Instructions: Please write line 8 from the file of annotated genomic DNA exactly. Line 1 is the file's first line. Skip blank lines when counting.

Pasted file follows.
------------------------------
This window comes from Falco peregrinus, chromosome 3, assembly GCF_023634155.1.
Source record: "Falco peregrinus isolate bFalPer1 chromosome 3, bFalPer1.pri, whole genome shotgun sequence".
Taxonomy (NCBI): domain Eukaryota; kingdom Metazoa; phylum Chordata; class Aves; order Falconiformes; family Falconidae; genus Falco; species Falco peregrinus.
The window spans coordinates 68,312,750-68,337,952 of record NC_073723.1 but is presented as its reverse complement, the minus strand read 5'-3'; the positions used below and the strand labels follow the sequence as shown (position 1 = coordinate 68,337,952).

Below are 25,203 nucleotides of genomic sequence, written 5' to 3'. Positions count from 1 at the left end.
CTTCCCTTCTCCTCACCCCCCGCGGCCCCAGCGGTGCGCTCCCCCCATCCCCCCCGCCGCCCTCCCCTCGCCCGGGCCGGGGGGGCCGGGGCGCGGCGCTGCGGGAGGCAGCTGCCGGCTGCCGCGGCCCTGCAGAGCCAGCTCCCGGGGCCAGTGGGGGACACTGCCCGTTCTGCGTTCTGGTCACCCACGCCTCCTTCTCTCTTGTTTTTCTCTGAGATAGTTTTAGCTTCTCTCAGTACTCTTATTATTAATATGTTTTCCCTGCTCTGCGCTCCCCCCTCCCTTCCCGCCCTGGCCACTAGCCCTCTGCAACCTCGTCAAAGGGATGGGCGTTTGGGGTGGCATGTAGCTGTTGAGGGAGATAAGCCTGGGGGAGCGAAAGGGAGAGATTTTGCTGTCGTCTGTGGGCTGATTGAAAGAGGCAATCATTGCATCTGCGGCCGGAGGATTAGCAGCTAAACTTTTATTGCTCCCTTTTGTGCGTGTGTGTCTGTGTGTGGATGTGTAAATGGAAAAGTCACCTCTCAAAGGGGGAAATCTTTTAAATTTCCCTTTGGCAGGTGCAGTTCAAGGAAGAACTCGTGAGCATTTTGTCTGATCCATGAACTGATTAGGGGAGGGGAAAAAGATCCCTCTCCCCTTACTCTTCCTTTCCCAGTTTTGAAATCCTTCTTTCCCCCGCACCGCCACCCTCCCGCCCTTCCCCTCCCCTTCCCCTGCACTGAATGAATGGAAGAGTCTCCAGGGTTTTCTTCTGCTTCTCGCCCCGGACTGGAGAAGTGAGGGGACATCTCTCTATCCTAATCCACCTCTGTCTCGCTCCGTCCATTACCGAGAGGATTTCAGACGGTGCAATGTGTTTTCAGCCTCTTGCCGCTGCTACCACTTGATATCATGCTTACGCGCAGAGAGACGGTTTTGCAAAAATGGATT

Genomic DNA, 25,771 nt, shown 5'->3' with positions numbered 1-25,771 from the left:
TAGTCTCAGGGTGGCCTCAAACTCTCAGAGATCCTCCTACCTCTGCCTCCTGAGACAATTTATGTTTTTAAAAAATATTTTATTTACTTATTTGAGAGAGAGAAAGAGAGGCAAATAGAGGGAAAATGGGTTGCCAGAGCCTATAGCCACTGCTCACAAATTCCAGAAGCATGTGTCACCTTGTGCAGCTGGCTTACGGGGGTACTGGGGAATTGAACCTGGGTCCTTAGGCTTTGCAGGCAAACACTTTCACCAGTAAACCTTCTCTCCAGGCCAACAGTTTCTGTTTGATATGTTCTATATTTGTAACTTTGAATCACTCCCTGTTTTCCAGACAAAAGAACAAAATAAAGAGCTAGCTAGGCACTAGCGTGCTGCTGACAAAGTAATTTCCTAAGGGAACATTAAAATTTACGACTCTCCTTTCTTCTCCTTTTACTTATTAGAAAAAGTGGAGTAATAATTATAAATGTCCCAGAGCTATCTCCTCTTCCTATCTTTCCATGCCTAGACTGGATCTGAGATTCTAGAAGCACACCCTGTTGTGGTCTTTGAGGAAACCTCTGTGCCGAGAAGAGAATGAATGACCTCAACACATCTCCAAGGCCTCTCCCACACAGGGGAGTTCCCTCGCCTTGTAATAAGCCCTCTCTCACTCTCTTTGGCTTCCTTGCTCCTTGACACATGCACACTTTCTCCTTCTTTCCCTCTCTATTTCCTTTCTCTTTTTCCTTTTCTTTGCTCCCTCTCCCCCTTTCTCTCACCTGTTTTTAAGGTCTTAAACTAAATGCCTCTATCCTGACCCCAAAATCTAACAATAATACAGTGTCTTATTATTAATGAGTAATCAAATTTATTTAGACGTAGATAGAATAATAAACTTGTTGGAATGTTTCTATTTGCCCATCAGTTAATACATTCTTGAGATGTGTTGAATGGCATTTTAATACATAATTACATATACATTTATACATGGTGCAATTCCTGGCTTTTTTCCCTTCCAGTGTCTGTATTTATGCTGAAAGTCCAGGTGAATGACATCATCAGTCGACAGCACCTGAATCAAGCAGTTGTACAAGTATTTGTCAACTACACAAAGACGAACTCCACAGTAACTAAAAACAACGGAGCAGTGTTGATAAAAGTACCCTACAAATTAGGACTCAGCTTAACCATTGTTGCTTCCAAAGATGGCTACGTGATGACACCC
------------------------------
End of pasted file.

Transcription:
TAGTCTCAGGGTGGCCTCAAACTCTCAGAGATCCTCCTACCTCTGCCTCCTGAGACAATTTATGTTTTTAAAAAATATTTTATTTACTTATTTGAGAGAGAGAAAGAGAGGCAAATAGAGGGAAAATGGGTTGCCAGAGCCTATAGCCACTGCTCACAAATTCCAGAAGCATGTGTCACCTTGTGCAGCTGGCTTACGGGGGTACTGGGGAATTGAACCTGGGTCCTTAGGCTTTGCAGGCAAACACTTTCACCAGTAAACCTTCTCTCCAGGCCAACAGTTTCTGTTTGATATGTTCTATATTTGTAACTTTGAATCACTCCCTGTTTTCCAGACAAAAGAACAAAATAAAGAGCTAGCTAGGCACTAGCGTGCTGCTGACAAAGTAATTTCCTAAGGGAACATTAAAATTTACGACTCTCCTTTCTTCTCCTTTTACTTATTAGAAAAAGTGGAGTAATAATTATAAATGTCCCAGAGCTATCTCCTCTTCCTATCTTTCCATGCCTAGACTGGATCTGAGATTCTAGAAGCACACCCTGTTGTGGTCTTTGAGGAAACCTCTGTGCCGAGAAGAGAATGAATGACCTCAACACATCTCCAAGGCCTCTCCCACACAGGGGAGTTCCCTCGCCTTGTAATAAGCCCTCTCTCACTCTCTTTGGCTTCCTTGCTCCTTGACACATGCACACTTTCTCCTTCTTTCCCTCTCTATTTCCTTTCTCTTTTTCCTTTTCTTTGCTCCCTCTCCCCCTTTCTCTCACCTGTTTTTAAGGTCTTAAACTAAATGCCTCTATCCTGACCCCAAAATCTAACAATAATACAGTGTCTTATTATTAATGAGTAATCAAATTTATTTAGACGTAGATAGAATAATAAACTTGTTGGAATGTTTCTATTTGCCCATCAGTTAATACATTCTTGAGATGTGTTGAATGGCATTTTAATACATAATTACATATACATTTATACATGGTGCAATTCCTGGCTTTTTTCCCTTCCAGTGTCTGTATTTATGCTGAAAGTCCAGGTGAATGACATCATCAGTCGACAGCACCTGAATCAAGCAGTTGTACAAGTATTTGTCAACTACACAAAGACGAACTCCACAGTAACTAAAAACAACGGAGCAGTGTTGATAAAAGTACCCTACAAATTAGGACTCAGCTTAACCATTGTTGCTTCCAAAGATGGCTACGTGATGACACCC